Currently, I know of one UAV degree program Maryland. It is a <a href=”http://www.ccbcmd.edu/Programs-and-Courses-Finder/program/professional-pilot—unmanned-aircraft-systems”>Professional Pilot – Unmanned Systems, Associate of Applied Science degree</a>, offered by the Community College of Baltimore County at its Catonsville campus.
Professional Pilot – Unmanned Systems, Associate of Applied Science degree, is a program is designed to prepare students for “employment with a growing number of UAS business and public service applications including surveying & mapping, on-demand media, search and rescue, law enforcement, aerial delivery or with numerous government agencies or military services.”
Anne Arundel Community College in Arnold, Maryland, in partnership with the Sinclair College National UAS Training and Certification Center, offers several hands-on, non-credit UAS systems courses with a wide range of specializations.
Carroll Community College in Westminster offers a non-credit certificate course called UAS (Drone) FAA Remote Pilot. The course is designed to teach you how to operate a remote-controlled drone and to prepare for the Federal Aviation Administration (FAA) Aeronautical Knowledge Test.
Consortiq with offices in Annapolis, also offers custom drone training packages in Maryland and the greater Washington D.C. area.
Finally, the Engineering program at the University of Maryland Eastern Shore also offers a class called “Design of Autonomous Aerial Systems”. The university’s catalog describes this course as an “introduction to unmanned aerial vehicles, manned and unmanned aircraft design; conceptual unmanned aerial vehicles design based on concepts drawn from airplane aerodynamics, aircraft structure, stability and control, propulsion and compressible flows, navigation, guidance, communication, and design of control sensors; design for efficiency, design for performance, design for stability; introduction to ground, wind tunnel and flight testing.” UMES also operates an agricultural research drone over one of two farms it owns.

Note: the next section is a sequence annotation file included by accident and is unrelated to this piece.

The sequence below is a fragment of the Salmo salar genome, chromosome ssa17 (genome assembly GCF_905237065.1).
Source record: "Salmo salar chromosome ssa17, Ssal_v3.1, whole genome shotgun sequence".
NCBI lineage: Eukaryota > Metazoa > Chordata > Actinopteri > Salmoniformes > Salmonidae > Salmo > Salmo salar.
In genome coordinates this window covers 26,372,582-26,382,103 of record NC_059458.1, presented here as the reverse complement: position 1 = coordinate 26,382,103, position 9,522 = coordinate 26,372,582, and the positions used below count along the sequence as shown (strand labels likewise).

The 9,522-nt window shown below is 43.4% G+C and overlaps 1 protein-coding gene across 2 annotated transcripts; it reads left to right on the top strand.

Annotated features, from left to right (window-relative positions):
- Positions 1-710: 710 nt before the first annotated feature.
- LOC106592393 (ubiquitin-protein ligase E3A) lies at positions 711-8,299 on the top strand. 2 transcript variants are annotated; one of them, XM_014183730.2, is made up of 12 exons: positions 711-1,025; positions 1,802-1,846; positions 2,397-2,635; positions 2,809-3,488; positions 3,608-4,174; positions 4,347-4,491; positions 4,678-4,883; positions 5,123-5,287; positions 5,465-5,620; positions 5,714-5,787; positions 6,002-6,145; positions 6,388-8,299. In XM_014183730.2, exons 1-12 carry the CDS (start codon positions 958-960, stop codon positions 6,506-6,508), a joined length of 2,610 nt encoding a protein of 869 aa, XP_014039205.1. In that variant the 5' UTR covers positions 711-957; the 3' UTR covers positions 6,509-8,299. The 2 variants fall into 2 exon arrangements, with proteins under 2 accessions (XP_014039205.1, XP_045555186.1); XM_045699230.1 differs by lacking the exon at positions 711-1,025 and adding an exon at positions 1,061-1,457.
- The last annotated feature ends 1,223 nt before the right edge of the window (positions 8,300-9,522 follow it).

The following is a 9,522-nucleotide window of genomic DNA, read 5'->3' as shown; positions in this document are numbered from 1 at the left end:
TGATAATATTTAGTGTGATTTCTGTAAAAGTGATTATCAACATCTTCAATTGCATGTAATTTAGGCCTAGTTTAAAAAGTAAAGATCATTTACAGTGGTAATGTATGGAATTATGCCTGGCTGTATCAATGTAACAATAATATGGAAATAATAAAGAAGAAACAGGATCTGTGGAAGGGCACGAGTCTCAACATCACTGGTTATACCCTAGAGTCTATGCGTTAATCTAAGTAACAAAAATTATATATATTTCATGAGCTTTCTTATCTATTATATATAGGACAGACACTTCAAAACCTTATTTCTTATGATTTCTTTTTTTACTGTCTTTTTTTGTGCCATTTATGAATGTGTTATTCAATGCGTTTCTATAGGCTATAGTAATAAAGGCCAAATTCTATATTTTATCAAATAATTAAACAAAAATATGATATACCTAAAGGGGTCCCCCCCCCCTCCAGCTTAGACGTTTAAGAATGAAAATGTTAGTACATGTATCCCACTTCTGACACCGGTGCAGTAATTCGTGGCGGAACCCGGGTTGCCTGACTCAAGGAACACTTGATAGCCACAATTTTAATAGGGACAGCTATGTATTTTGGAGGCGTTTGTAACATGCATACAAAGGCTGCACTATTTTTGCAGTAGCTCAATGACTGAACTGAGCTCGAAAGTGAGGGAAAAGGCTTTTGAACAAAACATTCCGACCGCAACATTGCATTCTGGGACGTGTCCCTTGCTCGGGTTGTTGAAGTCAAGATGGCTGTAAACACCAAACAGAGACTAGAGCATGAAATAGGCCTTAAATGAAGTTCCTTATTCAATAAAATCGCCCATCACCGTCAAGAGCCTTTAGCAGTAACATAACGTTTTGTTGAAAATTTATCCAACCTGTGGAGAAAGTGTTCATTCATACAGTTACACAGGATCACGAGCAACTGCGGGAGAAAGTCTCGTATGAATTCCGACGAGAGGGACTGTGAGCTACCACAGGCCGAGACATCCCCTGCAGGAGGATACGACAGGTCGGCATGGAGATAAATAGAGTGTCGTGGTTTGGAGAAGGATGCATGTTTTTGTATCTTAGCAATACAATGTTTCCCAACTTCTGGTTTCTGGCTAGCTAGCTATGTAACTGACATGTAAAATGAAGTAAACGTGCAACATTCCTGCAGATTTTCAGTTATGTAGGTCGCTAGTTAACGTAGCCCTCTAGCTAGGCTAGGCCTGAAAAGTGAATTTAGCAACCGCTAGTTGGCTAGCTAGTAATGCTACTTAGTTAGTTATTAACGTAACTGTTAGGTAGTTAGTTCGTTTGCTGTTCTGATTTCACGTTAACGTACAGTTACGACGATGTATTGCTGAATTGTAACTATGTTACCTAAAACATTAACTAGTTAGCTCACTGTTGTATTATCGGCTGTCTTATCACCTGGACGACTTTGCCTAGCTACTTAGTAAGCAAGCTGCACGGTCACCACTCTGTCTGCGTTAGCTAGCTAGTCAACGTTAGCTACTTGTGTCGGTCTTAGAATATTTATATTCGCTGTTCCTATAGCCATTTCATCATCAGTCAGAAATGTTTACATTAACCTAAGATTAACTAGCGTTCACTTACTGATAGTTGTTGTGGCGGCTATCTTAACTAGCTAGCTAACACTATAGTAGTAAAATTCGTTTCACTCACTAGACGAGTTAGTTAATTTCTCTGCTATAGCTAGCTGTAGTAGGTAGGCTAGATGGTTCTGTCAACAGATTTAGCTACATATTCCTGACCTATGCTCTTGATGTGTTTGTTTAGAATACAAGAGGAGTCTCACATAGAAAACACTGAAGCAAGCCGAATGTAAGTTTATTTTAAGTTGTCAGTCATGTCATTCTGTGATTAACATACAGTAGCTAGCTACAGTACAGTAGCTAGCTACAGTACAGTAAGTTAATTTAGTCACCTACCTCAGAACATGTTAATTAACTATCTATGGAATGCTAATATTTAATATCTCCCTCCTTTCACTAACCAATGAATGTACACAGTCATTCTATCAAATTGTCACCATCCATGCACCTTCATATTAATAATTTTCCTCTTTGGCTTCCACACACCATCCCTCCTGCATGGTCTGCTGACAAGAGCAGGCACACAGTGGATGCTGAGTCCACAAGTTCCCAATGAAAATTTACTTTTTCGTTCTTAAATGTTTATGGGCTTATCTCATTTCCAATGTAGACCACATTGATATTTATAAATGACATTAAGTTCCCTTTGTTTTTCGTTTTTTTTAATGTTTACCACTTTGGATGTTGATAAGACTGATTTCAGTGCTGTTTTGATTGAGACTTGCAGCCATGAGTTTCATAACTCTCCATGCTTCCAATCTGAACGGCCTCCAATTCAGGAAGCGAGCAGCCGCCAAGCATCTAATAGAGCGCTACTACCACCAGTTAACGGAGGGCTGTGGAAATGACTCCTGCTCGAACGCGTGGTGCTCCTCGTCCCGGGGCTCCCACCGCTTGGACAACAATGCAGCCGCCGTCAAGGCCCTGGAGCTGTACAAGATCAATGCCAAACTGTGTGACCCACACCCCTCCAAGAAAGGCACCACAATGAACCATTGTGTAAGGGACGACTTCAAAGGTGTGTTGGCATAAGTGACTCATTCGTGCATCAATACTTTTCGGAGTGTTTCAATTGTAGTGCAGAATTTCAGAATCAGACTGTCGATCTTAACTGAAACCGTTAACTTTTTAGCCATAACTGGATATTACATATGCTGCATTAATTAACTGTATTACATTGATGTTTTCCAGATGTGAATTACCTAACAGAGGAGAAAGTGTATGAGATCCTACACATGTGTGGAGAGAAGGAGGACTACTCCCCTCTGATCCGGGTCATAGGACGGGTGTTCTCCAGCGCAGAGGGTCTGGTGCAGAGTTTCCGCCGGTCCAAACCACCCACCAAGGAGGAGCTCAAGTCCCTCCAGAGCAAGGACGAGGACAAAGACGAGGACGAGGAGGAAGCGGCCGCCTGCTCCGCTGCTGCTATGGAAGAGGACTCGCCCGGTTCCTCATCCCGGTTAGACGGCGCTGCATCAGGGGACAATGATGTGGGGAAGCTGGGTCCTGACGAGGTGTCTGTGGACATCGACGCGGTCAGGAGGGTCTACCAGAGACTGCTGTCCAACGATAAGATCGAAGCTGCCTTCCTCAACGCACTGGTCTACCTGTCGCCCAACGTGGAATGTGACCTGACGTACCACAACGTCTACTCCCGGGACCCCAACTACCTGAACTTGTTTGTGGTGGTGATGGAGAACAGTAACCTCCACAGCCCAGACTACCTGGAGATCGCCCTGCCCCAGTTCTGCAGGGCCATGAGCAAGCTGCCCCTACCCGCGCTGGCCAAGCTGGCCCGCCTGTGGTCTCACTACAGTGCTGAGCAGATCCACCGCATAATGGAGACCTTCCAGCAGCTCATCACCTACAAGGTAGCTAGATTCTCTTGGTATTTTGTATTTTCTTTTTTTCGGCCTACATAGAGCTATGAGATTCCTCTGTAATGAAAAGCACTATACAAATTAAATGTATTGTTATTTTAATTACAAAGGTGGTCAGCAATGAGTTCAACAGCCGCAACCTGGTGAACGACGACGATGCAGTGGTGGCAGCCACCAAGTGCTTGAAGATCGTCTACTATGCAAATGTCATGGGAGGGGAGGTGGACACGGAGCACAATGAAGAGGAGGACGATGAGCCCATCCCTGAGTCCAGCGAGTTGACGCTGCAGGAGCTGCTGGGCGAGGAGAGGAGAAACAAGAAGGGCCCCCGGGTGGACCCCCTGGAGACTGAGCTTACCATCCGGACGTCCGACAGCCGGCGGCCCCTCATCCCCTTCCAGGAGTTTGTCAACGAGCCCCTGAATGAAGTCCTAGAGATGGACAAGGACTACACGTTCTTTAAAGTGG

For additional drone training options, Maryland residents may also want to check out the neighboring state of Virginia. Or, if you want a less formal learning experience, you might try the DC Area Drone User Group. Or you could check out this great aerial drone video of the Maryland State House, shot by Mid-Atlantic Aerial Videography and Photography to get you inspired. Just don’t try it yourself without obtaining the proper permissions…